The major metabolite of Dopamine, 3-methoxytyramine (3-MT) is monitored in equine urine samples as an indicator of dopaminergic manipulation from Levodopa administration. Tyramine is a biogenic amine produced by decarboxylation of amino acid L-Tyrosine. Changes in the diet could alter the concentration of tyramine making it a potential biomarker for monitoring dopamine abuse. The goal of this study was to measure and compare 3-MT concentration post Levodopa administration against a reference population. Also, the 3-MT/T values were examined to check the appropriateness of Tyramine as an Endogenous Reference Compound (ERC).
UCT’s XtrackT columns were used to extract the urine samples. The samples were enzymatically hydrolyzed prior to transferring them to the SPE column. Matrix interferences were washed away with a series of wash solutions. The target compounds were eluted with ammonia in ethyl acetate. The extracts were evaporated and derivatized for analysis on GCMS.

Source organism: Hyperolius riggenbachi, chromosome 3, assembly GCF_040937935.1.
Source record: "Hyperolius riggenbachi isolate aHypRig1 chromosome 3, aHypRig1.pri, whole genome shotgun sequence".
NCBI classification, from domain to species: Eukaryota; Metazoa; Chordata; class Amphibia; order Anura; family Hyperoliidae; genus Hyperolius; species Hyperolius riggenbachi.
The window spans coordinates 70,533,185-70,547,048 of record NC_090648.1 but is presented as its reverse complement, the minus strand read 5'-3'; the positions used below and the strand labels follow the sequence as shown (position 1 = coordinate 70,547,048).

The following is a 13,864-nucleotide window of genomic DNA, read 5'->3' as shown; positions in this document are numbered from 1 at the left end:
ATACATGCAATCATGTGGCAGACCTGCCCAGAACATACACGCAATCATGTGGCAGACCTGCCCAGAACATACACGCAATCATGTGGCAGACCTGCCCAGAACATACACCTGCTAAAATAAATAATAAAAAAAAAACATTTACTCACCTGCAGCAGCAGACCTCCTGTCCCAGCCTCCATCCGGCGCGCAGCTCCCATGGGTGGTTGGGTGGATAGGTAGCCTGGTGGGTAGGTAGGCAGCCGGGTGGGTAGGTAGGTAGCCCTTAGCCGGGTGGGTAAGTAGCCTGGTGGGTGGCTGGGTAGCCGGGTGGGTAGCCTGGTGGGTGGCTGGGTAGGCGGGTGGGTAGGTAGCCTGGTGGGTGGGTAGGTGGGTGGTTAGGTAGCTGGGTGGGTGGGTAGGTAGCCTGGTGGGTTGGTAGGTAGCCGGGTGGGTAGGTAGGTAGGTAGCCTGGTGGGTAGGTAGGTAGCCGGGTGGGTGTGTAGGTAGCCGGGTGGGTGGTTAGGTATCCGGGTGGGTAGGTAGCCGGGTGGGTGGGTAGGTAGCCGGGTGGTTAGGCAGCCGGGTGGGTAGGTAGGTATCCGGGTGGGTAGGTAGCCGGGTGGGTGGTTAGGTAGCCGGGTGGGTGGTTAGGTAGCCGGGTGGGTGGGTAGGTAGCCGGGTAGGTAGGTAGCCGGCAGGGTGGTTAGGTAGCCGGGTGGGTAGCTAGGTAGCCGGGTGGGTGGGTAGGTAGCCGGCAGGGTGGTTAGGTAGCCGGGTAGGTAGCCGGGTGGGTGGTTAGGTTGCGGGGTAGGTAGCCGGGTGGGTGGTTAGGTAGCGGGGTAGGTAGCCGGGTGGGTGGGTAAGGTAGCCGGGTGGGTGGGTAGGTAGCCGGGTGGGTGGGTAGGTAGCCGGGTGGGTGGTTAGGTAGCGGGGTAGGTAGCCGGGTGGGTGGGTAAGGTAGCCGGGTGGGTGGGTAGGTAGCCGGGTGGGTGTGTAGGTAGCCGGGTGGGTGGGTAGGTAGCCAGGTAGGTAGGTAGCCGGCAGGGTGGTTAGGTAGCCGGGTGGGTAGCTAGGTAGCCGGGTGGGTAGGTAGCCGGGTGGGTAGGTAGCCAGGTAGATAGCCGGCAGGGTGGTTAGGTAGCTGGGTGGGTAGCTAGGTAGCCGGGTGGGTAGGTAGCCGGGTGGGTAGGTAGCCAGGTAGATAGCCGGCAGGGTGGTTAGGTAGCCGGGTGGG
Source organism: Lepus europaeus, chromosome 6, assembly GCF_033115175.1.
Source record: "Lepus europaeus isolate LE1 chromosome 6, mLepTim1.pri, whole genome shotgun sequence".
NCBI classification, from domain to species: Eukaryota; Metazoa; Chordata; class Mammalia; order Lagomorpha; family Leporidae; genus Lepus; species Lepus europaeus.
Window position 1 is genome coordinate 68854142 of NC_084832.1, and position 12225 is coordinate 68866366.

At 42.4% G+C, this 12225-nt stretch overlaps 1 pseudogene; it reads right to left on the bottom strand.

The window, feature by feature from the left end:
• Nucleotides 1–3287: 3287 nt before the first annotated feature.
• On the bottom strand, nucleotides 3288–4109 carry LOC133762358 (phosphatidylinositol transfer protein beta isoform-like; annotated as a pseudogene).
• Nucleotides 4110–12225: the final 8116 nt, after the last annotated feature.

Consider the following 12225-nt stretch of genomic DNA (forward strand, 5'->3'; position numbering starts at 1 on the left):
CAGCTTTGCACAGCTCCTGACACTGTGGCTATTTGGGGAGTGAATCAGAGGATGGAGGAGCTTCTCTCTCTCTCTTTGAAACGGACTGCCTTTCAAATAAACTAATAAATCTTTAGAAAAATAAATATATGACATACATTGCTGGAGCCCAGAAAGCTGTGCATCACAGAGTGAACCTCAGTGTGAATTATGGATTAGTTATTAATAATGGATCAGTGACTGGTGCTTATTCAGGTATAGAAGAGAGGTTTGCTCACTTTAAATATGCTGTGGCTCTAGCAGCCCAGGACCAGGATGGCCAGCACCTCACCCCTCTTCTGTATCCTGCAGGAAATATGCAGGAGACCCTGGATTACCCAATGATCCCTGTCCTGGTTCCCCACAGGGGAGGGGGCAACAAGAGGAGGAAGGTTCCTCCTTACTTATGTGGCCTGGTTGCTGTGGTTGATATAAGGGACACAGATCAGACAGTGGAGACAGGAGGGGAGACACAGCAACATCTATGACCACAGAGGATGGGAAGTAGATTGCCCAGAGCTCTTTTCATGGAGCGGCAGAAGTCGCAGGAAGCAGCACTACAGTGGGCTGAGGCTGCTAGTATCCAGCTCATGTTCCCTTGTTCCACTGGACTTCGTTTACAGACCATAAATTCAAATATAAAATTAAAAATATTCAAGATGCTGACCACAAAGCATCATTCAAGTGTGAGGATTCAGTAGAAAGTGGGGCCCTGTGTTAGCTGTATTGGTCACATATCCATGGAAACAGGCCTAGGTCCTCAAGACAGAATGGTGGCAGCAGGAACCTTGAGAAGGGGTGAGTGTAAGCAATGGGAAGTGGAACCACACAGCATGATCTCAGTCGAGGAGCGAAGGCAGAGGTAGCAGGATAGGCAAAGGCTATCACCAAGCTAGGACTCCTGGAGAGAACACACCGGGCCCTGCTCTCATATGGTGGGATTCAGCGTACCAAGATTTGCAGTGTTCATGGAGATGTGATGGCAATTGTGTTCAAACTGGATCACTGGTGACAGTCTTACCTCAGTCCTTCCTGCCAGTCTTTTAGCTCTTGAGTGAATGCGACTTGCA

The proposed reference limits for 3-MT and 3-MT/T were 776 ng/mL and 5.3 respectively. Out of the two horses used in the Levodopa administration study, horse 1 showed a maximum 3-MT concentration of 2866 ng/mL after 4 h which was identified as abnormal considering the reference limits. 3-MT level in horse 2 after 4 h was 6314 ng/mL which would have been identified as positive for dopaminergic manipulation as it exceeds the 4000 ng/mL threshold.
Citation: Elbourne M, Cawley A, Stanley S, Bowen C, Fu S. Intelligence benefit of the 3-methoxytyramine to tyramine ratio in equine urine. Drug Test Anal. 2022 Mar 28. doi: 10.1002/dta.3264. Epub ahead of print. PMID: 35343638.